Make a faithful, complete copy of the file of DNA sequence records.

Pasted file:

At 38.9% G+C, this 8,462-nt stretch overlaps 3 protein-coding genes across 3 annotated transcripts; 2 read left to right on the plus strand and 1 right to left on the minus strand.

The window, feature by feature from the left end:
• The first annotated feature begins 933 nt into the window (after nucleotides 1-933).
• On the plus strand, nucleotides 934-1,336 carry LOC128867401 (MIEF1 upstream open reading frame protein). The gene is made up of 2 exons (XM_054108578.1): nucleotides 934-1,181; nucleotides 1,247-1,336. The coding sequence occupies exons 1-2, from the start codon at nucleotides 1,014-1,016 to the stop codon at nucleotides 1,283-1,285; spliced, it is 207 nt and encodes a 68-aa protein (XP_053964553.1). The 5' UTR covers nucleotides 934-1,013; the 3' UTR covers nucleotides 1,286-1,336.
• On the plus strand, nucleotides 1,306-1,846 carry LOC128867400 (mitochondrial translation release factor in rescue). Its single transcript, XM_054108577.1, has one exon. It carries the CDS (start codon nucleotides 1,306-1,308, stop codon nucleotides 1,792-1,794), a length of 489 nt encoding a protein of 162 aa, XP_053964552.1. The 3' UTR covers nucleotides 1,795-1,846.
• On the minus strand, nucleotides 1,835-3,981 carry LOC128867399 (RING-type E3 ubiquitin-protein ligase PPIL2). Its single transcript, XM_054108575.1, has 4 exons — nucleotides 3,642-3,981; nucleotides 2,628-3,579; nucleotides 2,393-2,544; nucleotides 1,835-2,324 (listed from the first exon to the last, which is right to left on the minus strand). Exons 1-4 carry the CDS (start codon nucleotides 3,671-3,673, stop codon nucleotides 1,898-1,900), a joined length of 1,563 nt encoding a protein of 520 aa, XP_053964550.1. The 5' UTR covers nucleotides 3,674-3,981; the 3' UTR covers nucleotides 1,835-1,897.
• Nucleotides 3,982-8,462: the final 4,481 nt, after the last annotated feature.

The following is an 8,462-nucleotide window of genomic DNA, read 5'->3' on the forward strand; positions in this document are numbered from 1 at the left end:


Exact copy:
At 38.9% G+C, this 8,462-nt stretch overlaps 3 protein-coding genes across 3 annotated transcripts; 2 read left to right on the plus strand and 1 right to left on the minus strand.

The window, feature by feature from the left end:
• The first annotated feature begins 933 nt into the window (after nucleotides 1-933).
• On the plus strand, nucleotides 934-1,336 carry LOC128867401 (MIEF1 upstream open reading frame protein). The gene is made up of 2 exons (XM_054108578.1): nucleotides 934-1,181; nucleotides 1,247-1,336. The coding sequence occupies exons 1-2, from the start codon at nucleotides 1,014-1,016 to the stop codon at nucleotides 1,283-1,285; spliced, it is 207 nt and encodes a 68-aa protein (XP_053964553.1). The 5' UTR covers nucleotides 934-1,013; the 3' UTR covers nucleotides 1,286-1,336.
• On the plus strand, nucleotides 1,306-1,846 carry LOC128867400 (mitochondrial translation release factor in rescue). Its single transcript, XM_054108577.1, has one exon. It carries the CDS (start codon nucleotides 1,306-1,308, stop codon nucleotides 1,792-1,794), a length of 489 nt encoding a protein of 162 aa, XP_053964552.1. The 3' UTR covers nucleotides 1,795-1,846.
• On the minus strand, nucleotides 1,835-3,981 carry LOC128867399 (RING-type E3 ubiquitin-protein ligase PPIL2). Its single transcript, XM_054108575.1, has 4 exons — nucleotides 3,642-3,981; nucleotides 2,628-3,579; nucleotides 2,393-2,544; nucleotides 1,835-2,324 (listed from the first exon to the last, which is right to left on the minus strand). Exons 1-4 carry the CDS (start codon nucleotides 3,671-3,673, stop codon nucleotides 1,898-1,900), a joined length of 1,563 nt encoding a protein of 520 aa, XP_053964550.1. The 5' UTR covers nucleotides 3,674-3,981; the 3' UTR covers nucleotides 1,835-1,897.
• Nucleotides 3,982-8,462: the final 4,481 nt, after the last annotated feature.

The following is an 8,462-nucleotide window of genomic DNA, read 5'->3' on the forward strand; positions in this document are numbered from 1 at the left end: